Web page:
The chance to publish the second edition of our Guide to Digital Publishing Platformswas a great opportunity to rethink many of the basic concepts of book publishing such as the role of the cover, and the need for using as many digital bookstores as possible. It is common wisdom that when publishing a book, the cover design is one of the most important elements that will influence a book's sales success. Much money is spent employing book design experts to make sure a book cover is attractive and lures the reader in.
Google is allegedly working on a free, open access platform for the research, collaboration and publishing of peer-reviewed scientific journals.
At least, that is apparently what one individual wants us to believe. Wired.co.uk is in possession of a document, sent anonymously, detailing how "Google Science" would bring together existing services such as Google Docs, Google Plus, YouTube and more to create a platform that challenges the paid-for model of scientific publishing and provides academics with an opportunity to connect with each other more efficiently.
The finalists for the 34th annual L.A. Times Book Prizes were announced Wednesday morning: 50 books in 10 categories are in the running to win the L.A. Times Book Prizes, to be awarded in April. Two authors will receive special recognition: John Green with the Innovators Award and Susan Straight with the Kirsch Award for lifetime achievement.
Here's a cool twist in payment models for long-form content: Trendy online eyeglasses company Warby Parker is sponsoring an e-single at publishing startup The Atavist. Through the partnership, you can read Joshuah Bearman's "Coronado High" free on the web for a month. It's normally $2.99.
"We worked with Warby to build some really cool interactive sponsorship integration into the story design," Atavist cofounder and CEO Evan Ratliff told me. "It's a first. We're taking a piece of long-form content and letting an advertiser sponsor the ability for readers to get it for free."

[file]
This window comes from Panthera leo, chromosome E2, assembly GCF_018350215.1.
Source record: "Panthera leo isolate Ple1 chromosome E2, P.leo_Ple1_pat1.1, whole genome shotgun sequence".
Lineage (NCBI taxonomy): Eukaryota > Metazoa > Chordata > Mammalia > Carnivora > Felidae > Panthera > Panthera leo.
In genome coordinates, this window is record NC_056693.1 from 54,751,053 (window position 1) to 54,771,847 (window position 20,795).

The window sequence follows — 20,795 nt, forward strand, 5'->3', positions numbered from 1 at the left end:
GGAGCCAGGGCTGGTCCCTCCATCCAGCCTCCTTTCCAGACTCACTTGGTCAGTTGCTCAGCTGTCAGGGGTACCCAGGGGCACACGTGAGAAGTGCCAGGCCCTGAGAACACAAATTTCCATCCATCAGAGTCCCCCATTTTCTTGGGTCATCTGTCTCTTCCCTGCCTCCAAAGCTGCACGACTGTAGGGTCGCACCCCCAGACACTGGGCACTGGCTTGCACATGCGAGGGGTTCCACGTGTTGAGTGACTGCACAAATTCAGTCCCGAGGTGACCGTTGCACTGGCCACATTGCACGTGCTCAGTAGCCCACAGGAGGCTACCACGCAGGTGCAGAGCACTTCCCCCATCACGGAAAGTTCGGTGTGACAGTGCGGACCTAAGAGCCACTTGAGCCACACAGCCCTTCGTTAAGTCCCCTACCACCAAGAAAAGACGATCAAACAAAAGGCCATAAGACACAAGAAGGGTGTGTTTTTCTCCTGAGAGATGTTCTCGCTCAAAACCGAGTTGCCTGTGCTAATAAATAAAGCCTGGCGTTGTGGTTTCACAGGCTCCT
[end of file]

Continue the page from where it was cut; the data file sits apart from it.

Battling the e-reader juggernaut Amazon is tough. Just ask Barnes & Noble.
Yet, Kobo lives on — not just surviving, but thriving. The Japanese company’s success in the e-reader market can be pinned equally on its strong international presence and its willingness to create a product specifically tuned to the wants and needs of its most hardcore customers.
The Kobo Aura HD is a device for those hardcores: people who not only crave a better e-ink screen (really, who doesn’t?), but also those who pay closer attention to a device’s design.
Random House, the world’s biggest book publisher, is dipping its toes into the wild world of interactive fiction.
Black Crown, the first “free to play online narrative game” from the publisher, is open for registration now but won’t go fully online until May, according to Random House rep Dan Frankin.
The usage of the “free-to-play” descriptor seems improbably apt, since “players” will be able to unlock new pieces of story content using virtual currency which can be purchased using real-life monies.
After two years of stops and starts, Bookish, the book discovery and e-commerce website co-owned by three of the world’s biggest publishers, finally opened for business in February. Seven weeks later, Amazon has acquired Goodreads, the leading book-centric social network.
Of course, with 16 million members, San Francisco-based Goodreads is a logical enough acquisition target for the e-tailer. (The sale price hasn’t been disclosed but seems likely to have been in the low eight digits; according to Crunchbase, Goodreads had raised a total of $2.75 million in funding.)
Without a doubt, book publishing is an industry in a state of flux, but even the nature of the flux is up for grabs. Take a recent example of the traditional tech-journalism take on the situation, an article by Evan Hughes for Wired magazine, titled “Book Publishers Scramble to Rewrite Their Future.” The facts in the story are indisputable, but the interpretation? Not so much.
The news peg is the success of a self-published series of post-apocalyptic science fiction novels, “Wool,” by Hugh Howie. Available as e-books and print books from Amazon…
Game designer Mike Selinker had a dream back in 1995—to bring his puzzle solving fantasy adventure, a book called The Maze of Games, to market.
No one he knew thought he could sell it, so Selinker put his manuscript in the proverbial drawer for eighteen years. Then he decided to try Kickstarter.
Four and half hours after his campaign launched, he met his campaign goal of $16,000, and to date has attracted 1,600 backers and raised more than $100,000.
Today is Cyber Monday, the day when experts suggest that more than a billion dollars will be spent online as people purchase gifts for the holiday season. This fact coupled with an interesting but not particularly revealing article “Death by a Billion Clicks” by Michael Copland on Best Buy in Wired Magazine raises the question:
What are the digital edges available to incumbent retailers?
A digital edge is the combination of digital technology with the physical world to create new sources of customer value and company revenue.